What is Gross Rental Yield?
Gross rental yield is a key metric for any property investor and is often referenced by agents and vendors, but what is gross rental yield?
Put simply, gross rental yield is the total annual rental income received from a property before tax. It’s expressed as a percentage of the property’s purchase cost. The higher the yield, naturally, the better.
Gross rental yield is just one figure which can be useful when analysing a property, especially when comparing one property to another when looking to buy. It’s a good indicator, but not the full picture of whether a property is a good investment or not.
Distinct from gross rental yield is net rental yield. Net rental yield takes into account expenses, which in the world of property, can be substantial. This means there can be a big difference between gross and net rental yield.
How do you calculate gross rental yield?
To calculate gross rental yield, investors need to take either the weekly or monthly rent to work out the annual rental income, then divide by the property’s purchase cost and multiply it by 100, to get a percentage figure.
The calculation looks like this; Gross rental yield = (annual rental income/property value) x 100.
Ben Kingsley, the CEO of specialist property advisory firm Empower Wealth and co-author of The Armchair Guide to Property Investing, looks at an investment property purchased for $500,000, which earns $500 a week rent.
He says to get the yearly rent, multiply the $500 a week by 52 weeks to get $26,000. Then, divide $26,000 by $500,000, which equals 0.052, then times by that by 100, to get 5.2 per cent.
Why is gross rental yield important?
Gross rental yield is the income an investor receives from the property, usually on a monthly basis, so naturally it matters to all investors and can be a determining factor in choosing one property over another when buying.
“A higher gross rental yield means the investor gets more income from the property,” Kingsley says.
If an investor has costs associated with the property, like loan interest, body corporate fees, property management fees and maintenance, the higher this income, then the less out-of-pocket costs for the investor.
But investors need to be able to “hold” the property to reap the yield, of course. “There’s no point purchasing an investment property if you can’t afford to cover the costs of holding it for the long term,” Kingsley says.
That’s because ultimately, the goal of investing in property is to grow wealth and income to be able to combine these investment returns with superannuation for a comfortable retirement.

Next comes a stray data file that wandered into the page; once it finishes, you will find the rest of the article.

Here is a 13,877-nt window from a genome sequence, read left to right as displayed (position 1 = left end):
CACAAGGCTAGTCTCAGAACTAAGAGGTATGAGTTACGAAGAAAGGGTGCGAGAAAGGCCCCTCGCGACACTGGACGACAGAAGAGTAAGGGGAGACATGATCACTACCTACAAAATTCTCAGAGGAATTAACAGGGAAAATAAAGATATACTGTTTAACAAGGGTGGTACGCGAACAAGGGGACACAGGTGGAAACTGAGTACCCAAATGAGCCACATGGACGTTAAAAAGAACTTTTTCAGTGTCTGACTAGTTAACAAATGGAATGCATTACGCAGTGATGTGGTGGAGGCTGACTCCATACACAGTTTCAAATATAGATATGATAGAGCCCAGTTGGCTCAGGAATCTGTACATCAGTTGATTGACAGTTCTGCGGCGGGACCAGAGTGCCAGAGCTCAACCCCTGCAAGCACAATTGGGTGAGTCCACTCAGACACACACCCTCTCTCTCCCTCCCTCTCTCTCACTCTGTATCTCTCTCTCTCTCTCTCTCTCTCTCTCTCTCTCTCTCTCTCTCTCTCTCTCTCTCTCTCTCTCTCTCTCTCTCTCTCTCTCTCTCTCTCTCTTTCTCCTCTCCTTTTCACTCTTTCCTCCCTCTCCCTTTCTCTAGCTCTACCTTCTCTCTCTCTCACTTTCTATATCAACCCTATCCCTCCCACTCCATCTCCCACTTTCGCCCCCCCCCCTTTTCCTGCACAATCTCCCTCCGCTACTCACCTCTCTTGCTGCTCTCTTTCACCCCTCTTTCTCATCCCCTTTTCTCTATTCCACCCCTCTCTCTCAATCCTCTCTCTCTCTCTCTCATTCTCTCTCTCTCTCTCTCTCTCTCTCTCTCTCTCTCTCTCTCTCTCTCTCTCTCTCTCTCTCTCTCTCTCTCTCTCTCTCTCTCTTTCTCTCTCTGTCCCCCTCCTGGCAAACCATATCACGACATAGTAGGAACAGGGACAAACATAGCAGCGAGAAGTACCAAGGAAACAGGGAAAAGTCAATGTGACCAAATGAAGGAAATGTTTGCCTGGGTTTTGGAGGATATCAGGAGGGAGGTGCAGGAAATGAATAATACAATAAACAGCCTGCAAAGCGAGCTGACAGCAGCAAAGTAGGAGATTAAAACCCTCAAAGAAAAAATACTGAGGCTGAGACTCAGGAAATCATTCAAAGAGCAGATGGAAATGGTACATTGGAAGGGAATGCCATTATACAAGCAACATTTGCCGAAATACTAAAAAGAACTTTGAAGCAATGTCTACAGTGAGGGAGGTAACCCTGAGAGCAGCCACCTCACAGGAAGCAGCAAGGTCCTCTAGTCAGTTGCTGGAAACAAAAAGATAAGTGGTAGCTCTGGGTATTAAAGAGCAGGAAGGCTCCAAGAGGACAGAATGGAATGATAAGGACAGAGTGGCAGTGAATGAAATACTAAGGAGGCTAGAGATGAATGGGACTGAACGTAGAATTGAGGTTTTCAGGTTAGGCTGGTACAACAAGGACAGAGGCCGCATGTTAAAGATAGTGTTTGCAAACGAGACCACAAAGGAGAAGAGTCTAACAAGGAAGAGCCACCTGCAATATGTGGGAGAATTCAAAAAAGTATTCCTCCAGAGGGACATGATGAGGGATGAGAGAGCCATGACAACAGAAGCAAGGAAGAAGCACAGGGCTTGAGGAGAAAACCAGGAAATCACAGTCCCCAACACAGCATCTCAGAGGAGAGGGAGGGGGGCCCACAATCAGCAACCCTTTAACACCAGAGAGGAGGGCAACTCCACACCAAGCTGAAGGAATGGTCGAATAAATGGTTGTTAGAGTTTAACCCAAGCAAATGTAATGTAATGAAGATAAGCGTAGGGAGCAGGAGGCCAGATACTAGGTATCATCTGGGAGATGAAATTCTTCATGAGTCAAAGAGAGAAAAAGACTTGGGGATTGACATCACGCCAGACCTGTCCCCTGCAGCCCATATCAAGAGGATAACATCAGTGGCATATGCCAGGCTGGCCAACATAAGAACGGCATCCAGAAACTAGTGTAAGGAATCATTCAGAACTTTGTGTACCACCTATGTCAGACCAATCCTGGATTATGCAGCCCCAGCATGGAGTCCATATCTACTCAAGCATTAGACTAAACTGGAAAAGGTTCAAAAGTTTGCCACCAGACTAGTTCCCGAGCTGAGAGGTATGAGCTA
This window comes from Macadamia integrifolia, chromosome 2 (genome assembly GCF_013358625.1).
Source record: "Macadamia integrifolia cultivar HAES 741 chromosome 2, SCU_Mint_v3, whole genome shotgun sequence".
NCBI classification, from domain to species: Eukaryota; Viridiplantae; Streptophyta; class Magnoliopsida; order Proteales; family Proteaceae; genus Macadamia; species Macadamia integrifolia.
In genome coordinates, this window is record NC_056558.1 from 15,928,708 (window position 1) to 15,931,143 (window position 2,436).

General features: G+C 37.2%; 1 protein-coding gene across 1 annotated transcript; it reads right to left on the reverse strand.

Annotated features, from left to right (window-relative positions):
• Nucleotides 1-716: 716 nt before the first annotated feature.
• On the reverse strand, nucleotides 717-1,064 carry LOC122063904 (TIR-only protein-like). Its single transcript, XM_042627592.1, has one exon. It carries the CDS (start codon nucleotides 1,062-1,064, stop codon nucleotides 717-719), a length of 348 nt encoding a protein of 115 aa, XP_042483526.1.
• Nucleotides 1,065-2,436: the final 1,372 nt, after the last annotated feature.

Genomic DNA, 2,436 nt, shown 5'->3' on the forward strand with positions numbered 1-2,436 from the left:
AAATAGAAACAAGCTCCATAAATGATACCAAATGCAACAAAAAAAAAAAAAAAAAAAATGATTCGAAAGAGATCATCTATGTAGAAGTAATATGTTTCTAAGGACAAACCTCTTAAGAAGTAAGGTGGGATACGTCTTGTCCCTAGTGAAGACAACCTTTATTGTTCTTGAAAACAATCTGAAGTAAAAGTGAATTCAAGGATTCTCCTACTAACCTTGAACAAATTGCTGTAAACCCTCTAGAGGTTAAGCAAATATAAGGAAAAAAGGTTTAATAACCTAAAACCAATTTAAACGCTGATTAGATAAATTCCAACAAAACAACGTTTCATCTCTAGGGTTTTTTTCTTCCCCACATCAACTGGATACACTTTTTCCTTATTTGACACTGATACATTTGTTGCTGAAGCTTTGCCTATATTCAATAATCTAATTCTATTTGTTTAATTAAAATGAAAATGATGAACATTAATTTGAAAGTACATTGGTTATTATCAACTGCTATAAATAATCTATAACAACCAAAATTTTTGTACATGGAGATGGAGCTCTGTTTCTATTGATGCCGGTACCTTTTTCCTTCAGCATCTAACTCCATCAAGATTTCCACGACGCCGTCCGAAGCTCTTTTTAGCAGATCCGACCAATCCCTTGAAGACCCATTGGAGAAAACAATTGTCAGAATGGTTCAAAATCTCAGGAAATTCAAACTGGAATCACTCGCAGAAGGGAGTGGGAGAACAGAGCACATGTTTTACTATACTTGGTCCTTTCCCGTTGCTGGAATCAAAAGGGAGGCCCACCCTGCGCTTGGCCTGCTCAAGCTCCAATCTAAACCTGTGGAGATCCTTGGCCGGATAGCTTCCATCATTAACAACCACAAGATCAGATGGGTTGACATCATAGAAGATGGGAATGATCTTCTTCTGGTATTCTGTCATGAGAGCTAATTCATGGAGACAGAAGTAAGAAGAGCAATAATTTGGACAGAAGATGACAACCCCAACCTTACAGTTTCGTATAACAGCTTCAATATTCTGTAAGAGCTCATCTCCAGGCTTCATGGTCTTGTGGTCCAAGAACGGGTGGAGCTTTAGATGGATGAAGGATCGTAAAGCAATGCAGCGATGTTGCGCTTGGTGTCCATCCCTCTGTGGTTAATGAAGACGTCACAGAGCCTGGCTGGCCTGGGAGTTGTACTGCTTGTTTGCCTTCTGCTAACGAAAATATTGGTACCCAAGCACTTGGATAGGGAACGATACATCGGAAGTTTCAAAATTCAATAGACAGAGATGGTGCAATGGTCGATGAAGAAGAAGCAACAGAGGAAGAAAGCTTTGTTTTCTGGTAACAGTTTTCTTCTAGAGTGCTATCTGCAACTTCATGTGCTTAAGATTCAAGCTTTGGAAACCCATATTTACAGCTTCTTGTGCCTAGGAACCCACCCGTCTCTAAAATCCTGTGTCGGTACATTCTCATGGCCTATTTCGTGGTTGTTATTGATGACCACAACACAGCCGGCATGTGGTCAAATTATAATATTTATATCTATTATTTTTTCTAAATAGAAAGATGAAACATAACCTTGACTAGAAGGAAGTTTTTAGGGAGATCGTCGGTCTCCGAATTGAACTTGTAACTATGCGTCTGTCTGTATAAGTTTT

Is buying a rental a good investment?
Deciding if buying a rental property is a good investment is complicated.
Kingsley says those new to property can sometimes make the mistake of thinking gross rental yields are the most important consideration when selecting an area and a property to buy in that area. While it’s a critical element, the future capital growth of a property is where significant investment returns lie, Kingsley says. Capital growth looks purely at how much the value of a property might rise over time.
“Think of it in these simple terms; the higher the value of the property, the higher the rent you can charge,” he says.
So, locations across Australia can offer really high rental yield, but on further investigation, the locations have experienced below par capital growth.
Don’t be seduced by really high rental yields in remote areas of Australia, with little prospects of good overall returns. “We have a saying; ‘capital growth is what you get out of the investing in property and rents are what keeps you in it the game’,” Kingsley says.
Capital growth provides the chance to “release the equity” from a property, and also use the rental income to potentially support an additional investment property purchase down the track.
“Hence there’s an argument that the main aim is not about getting a high cash flow return on your property, it’s about investing for capital growth. If the capital growth is there, the rent will increase accordingly,” he says.
Ultimately, how someone invests in property comes down to their cashflow position, risk appetite and your overall wealth building strategy.
What’s a good gross rental yield?
What constitutes a good return depends on the investor’s individual circumstances, Kingsley says.
For an investor with a sizeable amount of surplus cashflow, then rental yields as low as 2.5 per cent may work, if they’re chasing a pure capital growth location and property.
“If you want to contribute less of your own money, then your focus on rental yield will be more important. A yield ranging for 3.5 to 5 per cent might be more your cup of tea. Rental yields above 5 per cent in this current market are harder to find and you will be scarifying some long-term capital growth potentially,” he says.
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The above information has been sourced from Realestate.com.au. To read the full article CLICK HERE.